I have suffered from horrible headaches for years. Some are from issues with my cervical spine, some from stress and some from other things. I have multiple chemical sensitivity syndrome. It isn’t severe. I can survive in the world without too much of a problem, though perfumes, colognes, scented deodorants (Axe half kills me) and certain body washes are horrible. Many of them contain chemicals that trigger an instantly negative response, most of the time in the form of severe headaches and nausea.
A basic and layman’s idea of what happens, as told to me by a chiropractor I used to work for, is that the muscles that surround the upper cervical spine and the lower part of the skull (vertebrae C1-C7) get very tight and lose the blood flow that keeps them flexible. The upper vertebrae surround the brain stem. When all of this gets tight, it puts pressure on that area and that in turn causes a headache because the nerves get all pinched. Sometimes ice helps relax that area for me, but often I need to get those muscles flushed with blood, which will loosen them up, and relax the pinching on the nerves, which in turn helps relieve the headache. Sounds complicated, right? Nope. There is hope for those of us who have these issues! And bonus! It’s inexpensive, simple and can be done in your own home.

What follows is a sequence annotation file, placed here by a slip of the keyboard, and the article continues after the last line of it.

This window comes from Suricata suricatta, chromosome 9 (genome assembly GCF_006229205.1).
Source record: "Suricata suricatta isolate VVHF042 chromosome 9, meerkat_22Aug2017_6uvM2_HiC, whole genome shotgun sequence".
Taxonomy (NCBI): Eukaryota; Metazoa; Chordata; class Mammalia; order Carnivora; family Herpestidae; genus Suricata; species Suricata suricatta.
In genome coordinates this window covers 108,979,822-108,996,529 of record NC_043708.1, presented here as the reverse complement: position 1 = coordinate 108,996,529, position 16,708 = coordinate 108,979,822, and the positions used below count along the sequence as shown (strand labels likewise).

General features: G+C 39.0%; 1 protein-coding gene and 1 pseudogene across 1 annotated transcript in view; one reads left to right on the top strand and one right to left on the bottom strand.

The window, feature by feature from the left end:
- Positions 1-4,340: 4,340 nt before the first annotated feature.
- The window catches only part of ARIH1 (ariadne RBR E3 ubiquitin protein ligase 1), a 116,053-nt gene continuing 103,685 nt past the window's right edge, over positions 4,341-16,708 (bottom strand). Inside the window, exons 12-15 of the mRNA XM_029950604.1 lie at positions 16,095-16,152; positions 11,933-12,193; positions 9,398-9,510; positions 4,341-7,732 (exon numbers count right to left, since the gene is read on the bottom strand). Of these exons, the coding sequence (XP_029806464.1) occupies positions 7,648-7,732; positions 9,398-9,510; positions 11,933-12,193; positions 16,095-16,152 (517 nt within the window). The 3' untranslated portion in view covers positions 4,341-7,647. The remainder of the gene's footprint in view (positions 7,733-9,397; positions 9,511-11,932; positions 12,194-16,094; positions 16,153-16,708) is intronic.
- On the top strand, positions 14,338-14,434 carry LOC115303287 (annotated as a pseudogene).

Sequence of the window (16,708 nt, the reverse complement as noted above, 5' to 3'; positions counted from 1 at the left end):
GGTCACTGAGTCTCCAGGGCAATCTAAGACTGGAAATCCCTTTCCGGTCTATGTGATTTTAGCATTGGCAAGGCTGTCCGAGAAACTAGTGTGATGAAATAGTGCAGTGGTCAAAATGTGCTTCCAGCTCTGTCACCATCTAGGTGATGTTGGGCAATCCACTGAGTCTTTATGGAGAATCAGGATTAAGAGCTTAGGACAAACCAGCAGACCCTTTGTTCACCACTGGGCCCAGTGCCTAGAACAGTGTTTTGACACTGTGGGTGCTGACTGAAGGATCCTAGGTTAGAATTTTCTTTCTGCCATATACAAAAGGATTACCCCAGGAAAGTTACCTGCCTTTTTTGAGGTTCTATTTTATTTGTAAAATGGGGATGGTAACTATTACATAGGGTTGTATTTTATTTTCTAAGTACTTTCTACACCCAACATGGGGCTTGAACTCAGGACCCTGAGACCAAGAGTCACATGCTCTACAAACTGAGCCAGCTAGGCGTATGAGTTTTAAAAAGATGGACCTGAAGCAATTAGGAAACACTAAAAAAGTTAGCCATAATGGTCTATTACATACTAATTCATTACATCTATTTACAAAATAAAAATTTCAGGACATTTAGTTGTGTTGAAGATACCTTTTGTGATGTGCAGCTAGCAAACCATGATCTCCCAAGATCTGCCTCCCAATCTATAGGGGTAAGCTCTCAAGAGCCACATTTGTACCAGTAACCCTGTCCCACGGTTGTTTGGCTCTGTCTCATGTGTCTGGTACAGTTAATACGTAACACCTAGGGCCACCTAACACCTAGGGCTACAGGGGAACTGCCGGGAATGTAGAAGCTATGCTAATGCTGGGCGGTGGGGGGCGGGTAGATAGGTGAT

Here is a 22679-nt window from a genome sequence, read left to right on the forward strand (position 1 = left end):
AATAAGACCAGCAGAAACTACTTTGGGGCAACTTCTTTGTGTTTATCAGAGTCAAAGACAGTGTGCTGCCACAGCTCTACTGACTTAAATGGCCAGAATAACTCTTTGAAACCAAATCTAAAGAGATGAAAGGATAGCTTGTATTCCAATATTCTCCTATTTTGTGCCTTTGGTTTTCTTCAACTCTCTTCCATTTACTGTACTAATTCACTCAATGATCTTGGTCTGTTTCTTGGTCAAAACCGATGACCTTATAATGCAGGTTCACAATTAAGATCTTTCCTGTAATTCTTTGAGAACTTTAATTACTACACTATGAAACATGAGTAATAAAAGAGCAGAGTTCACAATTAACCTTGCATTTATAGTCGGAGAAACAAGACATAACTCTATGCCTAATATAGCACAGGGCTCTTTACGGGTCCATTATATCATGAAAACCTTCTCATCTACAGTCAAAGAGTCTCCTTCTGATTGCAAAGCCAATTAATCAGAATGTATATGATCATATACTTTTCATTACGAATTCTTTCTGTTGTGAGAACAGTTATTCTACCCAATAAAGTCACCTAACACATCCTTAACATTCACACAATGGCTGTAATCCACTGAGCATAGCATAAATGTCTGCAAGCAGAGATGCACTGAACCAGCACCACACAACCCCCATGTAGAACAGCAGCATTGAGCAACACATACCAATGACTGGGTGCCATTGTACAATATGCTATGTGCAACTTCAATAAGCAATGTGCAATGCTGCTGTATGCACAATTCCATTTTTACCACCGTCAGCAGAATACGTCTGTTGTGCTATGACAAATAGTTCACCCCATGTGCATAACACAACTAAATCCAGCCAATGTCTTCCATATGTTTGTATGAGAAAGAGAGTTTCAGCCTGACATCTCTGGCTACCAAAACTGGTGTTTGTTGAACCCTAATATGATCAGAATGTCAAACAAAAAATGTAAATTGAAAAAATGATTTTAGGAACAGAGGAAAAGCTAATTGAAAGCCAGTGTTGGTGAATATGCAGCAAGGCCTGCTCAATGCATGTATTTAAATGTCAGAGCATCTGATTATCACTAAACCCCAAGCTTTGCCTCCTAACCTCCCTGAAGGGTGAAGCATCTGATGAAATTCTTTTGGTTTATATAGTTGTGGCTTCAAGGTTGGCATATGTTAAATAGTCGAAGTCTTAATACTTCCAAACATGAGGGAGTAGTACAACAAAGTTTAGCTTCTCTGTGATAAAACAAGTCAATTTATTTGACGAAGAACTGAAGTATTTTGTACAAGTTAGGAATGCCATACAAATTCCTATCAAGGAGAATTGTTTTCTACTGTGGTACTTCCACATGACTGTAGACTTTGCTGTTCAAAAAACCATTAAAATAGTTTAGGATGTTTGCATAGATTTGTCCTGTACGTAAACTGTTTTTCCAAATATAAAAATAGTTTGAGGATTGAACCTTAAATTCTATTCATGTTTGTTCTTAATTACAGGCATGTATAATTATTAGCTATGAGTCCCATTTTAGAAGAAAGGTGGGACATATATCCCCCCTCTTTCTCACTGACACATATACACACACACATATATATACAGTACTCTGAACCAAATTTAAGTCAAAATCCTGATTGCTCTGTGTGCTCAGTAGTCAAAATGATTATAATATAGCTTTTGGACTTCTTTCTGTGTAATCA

This is a remedy given to me by a dear friend and certified herbalist years ago. The first time she prepared it for me I managed to cuss her out soundly with words I wasn’t even aware that I knew. It was uncomfortable at the moment, but honestly, the relief that I got from this remedy was worth a few minutes of discomfort. Since that first time back in about 1998, I have used this Cayenne Pack remedy for countless headaches, and it’s gotten to the point I don’t even feel the discomfort any more, and have actually fallen asleep during the process. The cayenne pepper and ginger in this recipe act as irritants to the skin, which causes the body to naturally flood the area with blood in defense. This fills those constricted muscles with the fluids they are needing so badly and the lack of which is causing the impingement and headache.
After you read the instructions and see the pictures, please read the end for warnings about usage, ok? It could be the difference between it working for you, or making you miserable.
Step 1 – Gather the supplies you need. Fortunately they are inexpensive and may be already in your cupboard. You need: 1 tea towel you don’t mind staining; cayenne pepper – 35,000 hu is mild, 60,000 hu is better, and if you are truly tough – go for the 90,000 hu. I usually use 60,000 hu. It does the trick without making me cry; ginger powder; 1 large bath towel.
Step 2 – Get the towel completely wet, and wring it out thoroughly. Lay it out on your counter.
Step 3 – Sprinkle the towel with the cayenne pepper. Get it evenly distributed. This picture doesn’t show the best way to do this. I should have transferred the pepper to a spice jar so it was easier to sprinkle. The one I have was full of 120,000 hu pepper and too strong to use for hubby’s headache so I did it this way. As you can see there are clumps of pepper all together. It gives you an idea though of what you should be going for. Make sure you are generous with the pepper.